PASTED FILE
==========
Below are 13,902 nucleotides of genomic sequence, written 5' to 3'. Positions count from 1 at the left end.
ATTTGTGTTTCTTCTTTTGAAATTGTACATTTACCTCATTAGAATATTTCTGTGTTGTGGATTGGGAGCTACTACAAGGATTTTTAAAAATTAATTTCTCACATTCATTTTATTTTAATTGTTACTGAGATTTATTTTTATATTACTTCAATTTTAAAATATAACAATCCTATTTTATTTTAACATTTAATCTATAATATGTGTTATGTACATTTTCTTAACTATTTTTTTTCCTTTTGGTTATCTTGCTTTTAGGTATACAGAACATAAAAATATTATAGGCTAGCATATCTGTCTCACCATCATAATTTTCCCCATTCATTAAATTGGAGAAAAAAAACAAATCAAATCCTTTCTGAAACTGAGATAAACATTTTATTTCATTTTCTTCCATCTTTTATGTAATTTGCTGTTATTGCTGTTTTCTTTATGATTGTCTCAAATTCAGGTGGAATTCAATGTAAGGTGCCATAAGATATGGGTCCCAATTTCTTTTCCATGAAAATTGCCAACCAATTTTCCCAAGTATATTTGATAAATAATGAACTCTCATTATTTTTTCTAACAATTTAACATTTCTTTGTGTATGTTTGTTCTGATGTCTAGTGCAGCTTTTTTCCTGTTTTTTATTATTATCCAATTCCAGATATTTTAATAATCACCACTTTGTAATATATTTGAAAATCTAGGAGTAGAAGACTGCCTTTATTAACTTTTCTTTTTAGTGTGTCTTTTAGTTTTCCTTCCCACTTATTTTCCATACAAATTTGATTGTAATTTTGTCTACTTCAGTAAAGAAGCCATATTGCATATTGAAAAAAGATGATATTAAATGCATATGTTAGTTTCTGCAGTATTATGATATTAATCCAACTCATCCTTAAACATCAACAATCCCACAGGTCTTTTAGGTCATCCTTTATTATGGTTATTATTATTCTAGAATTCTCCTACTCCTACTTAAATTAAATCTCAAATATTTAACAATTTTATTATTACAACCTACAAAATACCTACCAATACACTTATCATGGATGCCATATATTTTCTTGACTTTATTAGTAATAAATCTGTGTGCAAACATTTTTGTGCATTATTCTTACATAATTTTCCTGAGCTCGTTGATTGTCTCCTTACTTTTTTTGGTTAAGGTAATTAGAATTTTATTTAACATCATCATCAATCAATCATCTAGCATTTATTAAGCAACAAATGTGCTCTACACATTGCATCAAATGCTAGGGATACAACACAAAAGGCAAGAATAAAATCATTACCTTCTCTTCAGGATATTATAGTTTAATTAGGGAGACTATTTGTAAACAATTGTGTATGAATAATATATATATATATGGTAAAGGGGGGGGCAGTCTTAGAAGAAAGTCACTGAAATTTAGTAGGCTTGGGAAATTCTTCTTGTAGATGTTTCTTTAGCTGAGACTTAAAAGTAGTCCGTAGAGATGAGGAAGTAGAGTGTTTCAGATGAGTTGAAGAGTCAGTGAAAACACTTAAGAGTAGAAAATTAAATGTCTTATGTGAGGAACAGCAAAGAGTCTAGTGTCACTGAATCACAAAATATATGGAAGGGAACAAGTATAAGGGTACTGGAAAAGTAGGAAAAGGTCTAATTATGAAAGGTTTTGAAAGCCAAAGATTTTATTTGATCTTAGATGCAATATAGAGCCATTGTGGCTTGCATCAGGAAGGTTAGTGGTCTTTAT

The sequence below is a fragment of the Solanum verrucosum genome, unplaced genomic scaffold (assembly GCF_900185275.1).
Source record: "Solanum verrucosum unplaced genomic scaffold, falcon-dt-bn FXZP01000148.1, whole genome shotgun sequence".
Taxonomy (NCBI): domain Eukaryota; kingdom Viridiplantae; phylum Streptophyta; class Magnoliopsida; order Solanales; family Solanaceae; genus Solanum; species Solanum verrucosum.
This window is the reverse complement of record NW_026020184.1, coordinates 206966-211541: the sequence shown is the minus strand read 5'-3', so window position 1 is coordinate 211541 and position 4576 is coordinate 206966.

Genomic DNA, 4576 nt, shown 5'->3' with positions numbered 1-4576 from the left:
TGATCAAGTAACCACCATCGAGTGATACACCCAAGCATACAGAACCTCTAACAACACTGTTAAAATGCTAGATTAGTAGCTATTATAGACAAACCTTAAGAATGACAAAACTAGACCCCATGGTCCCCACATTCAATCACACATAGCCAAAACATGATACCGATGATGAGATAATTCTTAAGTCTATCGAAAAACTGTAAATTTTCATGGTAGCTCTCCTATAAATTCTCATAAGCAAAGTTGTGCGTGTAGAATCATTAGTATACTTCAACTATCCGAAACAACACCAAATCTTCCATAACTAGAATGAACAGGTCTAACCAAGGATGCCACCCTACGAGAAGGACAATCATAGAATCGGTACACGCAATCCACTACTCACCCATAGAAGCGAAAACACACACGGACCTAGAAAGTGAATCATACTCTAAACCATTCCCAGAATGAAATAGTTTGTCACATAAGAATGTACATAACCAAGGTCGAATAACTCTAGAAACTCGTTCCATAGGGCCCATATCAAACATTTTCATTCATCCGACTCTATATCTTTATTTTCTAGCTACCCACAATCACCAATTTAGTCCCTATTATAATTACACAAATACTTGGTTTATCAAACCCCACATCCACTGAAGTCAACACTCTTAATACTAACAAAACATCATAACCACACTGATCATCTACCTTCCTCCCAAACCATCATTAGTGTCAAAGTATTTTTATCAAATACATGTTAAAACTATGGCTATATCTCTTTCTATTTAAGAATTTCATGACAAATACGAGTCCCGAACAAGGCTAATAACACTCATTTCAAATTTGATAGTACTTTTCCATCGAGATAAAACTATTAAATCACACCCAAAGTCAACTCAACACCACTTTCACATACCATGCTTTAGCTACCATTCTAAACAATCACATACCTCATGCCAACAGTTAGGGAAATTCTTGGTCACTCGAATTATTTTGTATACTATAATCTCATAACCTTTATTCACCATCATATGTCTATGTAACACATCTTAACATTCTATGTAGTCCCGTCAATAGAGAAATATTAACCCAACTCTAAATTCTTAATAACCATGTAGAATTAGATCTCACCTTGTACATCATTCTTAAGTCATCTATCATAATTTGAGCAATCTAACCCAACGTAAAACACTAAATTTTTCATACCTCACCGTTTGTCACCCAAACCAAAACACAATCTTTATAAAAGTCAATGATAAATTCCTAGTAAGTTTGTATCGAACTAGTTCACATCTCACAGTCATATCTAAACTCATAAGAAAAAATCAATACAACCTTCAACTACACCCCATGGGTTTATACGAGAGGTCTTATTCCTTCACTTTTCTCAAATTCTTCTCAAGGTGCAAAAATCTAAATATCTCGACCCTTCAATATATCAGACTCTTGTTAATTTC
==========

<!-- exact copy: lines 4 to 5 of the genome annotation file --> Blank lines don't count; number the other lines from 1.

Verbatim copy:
Source record: "Solanum verrucosum unplaced genomic scaffold, falcon-dt-bn FXZP01000148.1, whole genome shotgun sequence".
Taxonomy (NCBI): domain Eukaryota; kingdom Viridiplantae; phylum Streptophyta; class Magnoliopsida; order Solanales; family Solanaceae; genus Solanum; species Solanum verrucosum.